All members of the Baperki leadership and other Chinese political figures were pursued and arrested by the army which extorted a great sum of money from them. Hundreds of thousands of Chinese, perhaps over a million Chinese, were massacred by the army along with army-backed vigilante squads consisting of armed civilians, this massacre costing over a million lives and which was not limited to the Chinese would have not been possible without CIA and MI6 death lists of suspected Communists, Leftists and miscellaneous groups linked to the Indonesian Communist Party and/or mainland China supplied by the local American and British embassies. Many forms of restrictions were imposed on the ethnic Chinese, starting from the prohibition on Chinese culture, rituals, religious beliefs in public as well as the ban on Mandarin and Chinese characters. A most effective measure to psychologically emasculate the Chinese was the enactment of a governmental order replacing the respective form of address for China and the Chinese as Tiongkok (Zhongguo) and Tionghoa (Zhonghua) with the perjorative term “Cina”, as a result of this the military regime succeeded to make the Chinese politically and psychologically helpless. All these developed into longstanding traumatic symptoms which was why during the new Order Era (1965-1998), the ethnic Chinese in general avoided politics at all costs. Even now, after five years since the fall of the new Order Regime, most Chinese are reluctant out of traumatic fear to be involved in practical politics.
However the business flair of military officers in their efforts to generate wealth following the example of the Dutch colonisers led them to cultivate a group of Chinese business cronies affiliated with the KMT regime in Taiwan who served as the military regime’s financial managers in a business environment rampant with corruption, cronyism and nepotism. Many of these cronies with their private armies from their Gongsi (enterprises or conglomerate business empires) abetted the army in tandem with spies sent from Taiwan in the massacre of fellow Chinese who were oriented to the Dalu motherland. Unfortunately, to make matter worse, these opportunistic Chinese capitalists forgot who they were and enriched themselves without any qualms about ethics, morals and compassion, thus came into fruition the negative stigma in Indonesian society that all Chinese are corrupt, rapaciously greedy and nothing but “economic animals”.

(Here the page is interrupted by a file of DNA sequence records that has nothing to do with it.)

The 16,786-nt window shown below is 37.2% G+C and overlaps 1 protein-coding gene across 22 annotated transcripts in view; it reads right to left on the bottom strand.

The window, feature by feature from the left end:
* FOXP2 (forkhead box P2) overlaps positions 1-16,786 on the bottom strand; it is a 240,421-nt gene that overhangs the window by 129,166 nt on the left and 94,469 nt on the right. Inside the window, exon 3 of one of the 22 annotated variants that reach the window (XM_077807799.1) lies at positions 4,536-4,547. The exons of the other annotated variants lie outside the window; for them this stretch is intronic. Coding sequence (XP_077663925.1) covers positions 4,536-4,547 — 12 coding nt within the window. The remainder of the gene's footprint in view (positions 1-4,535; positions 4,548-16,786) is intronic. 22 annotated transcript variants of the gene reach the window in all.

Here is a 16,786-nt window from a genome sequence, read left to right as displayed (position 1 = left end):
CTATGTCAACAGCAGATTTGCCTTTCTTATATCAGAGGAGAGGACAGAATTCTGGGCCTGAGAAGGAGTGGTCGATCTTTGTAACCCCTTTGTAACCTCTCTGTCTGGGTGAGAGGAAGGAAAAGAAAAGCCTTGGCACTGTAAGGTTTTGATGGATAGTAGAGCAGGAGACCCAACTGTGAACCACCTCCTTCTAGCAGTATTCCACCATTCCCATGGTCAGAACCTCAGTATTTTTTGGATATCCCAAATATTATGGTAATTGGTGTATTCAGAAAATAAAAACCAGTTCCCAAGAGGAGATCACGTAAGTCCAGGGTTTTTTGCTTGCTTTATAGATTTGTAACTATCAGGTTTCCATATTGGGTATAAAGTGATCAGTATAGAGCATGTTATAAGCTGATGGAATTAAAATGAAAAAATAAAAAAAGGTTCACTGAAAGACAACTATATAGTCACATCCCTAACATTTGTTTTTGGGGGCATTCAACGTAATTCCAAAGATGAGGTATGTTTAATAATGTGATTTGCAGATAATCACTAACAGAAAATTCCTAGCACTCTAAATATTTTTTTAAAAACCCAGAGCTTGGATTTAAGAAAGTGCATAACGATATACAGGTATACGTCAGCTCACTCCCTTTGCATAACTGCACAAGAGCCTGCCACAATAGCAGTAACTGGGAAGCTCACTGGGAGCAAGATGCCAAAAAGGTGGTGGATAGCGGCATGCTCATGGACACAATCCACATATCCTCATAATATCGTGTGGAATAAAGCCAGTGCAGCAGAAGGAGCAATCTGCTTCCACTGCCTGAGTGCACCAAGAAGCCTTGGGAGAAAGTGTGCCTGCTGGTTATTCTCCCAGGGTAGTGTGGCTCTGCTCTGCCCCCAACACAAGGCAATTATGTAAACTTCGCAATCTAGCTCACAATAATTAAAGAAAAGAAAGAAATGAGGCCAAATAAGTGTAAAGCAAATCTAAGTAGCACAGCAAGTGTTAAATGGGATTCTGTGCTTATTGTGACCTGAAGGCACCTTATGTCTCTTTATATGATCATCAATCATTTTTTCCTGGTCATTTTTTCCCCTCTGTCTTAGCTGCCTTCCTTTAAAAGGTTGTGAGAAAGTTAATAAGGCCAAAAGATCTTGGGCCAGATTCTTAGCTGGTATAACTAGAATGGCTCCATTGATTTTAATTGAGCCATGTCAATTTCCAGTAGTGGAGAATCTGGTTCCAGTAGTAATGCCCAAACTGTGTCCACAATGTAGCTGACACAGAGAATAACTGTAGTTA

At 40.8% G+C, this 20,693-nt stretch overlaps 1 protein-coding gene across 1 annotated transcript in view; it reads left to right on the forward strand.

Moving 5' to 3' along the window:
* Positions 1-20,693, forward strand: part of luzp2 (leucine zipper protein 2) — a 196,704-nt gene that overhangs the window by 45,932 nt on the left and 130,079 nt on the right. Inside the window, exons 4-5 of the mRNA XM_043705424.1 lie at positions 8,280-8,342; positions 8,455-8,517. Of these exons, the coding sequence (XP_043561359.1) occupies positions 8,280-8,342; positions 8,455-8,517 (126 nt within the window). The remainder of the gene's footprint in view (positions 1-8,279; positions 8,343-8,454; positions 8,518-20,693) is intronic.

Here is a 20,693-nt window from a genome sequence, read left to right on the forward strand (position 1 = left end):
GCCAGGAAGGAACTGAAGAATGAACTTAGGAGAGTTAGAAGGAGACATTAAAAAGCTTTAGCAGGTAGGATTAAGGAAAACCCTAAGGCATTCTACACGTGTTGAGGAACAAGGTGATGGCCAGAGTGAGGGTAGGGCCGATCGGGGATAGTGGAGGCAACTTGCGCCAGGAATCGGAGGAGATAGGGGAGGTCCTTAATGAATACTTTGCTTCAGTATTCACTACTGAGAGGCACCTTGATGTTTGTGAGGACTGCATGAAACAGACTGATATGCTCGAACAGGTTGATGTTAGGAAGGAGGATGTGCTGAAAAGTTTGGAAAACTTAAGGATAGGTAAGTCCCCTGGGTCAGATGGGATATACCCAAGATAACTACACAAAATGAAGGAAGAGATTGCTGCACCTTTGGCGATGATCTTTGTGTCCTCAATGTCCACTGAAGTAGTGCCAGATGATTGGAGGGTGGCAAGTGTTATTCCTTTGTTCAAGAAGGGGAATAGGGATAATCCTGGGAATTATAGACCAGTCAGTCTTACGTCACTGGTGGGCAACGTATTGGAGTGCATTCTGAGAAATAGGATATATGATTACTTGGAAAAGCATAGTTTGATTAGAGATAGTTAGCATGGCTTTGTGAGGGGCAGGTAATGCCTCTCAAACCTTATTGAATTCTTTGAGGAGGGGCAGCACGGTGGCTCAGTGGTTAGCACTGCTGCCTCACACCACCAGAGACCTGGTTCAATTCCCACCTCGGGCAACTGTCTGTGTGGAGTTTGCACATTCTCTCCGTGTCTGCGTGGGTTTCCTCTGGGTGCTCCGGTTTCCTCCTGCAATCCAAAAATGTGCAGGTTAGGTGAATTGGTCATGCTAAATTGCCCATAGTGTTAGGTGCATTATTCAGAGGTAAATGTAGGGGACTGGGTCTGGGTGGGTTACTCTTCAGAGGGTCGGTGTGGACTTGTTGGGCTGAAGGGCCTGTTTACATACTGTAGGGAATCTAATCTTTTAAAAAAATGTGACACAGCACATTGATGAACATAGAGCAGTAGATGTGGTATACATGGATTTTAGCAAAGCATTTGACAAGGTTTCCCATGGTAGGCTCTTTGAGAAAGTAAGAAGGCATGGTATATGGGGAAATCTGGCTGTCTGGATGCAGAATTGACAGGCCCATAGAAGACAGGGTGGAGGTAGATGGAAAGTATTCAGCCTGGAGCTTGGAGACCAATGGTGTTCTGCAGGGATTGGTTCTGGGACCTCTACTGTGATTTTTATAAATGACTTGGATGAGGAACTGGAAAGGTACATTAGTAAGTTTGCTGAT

Moreover, other than making use of a group of American-educated indigenous Indonesian technocrats known as the “Berkeley Mafia” as well as seeking the aid of international financial institutions such as the IMF, World Bank, ADB etcetera and establishing IGGI, the military regime was actually very pragmatic in taking advantage of a good number of Chinese who were as a matter of fact very experienced in trade, commerce and finance and were part of a worldwide overseas Chinese business network, this enabled the military regime to improve the economy in the real sector. The ethnic Chinese in Indonesia were encouraged to enter business and at the same time were restricted to it so as to prevent them from being active in other fields as they were prior to 1965. Explicitly as well as implicitly, they were discouraged (even threatened) to enter politics and restrictions in the form of quotas and glass ceilings were placed on Chinese entering the civil service and the military.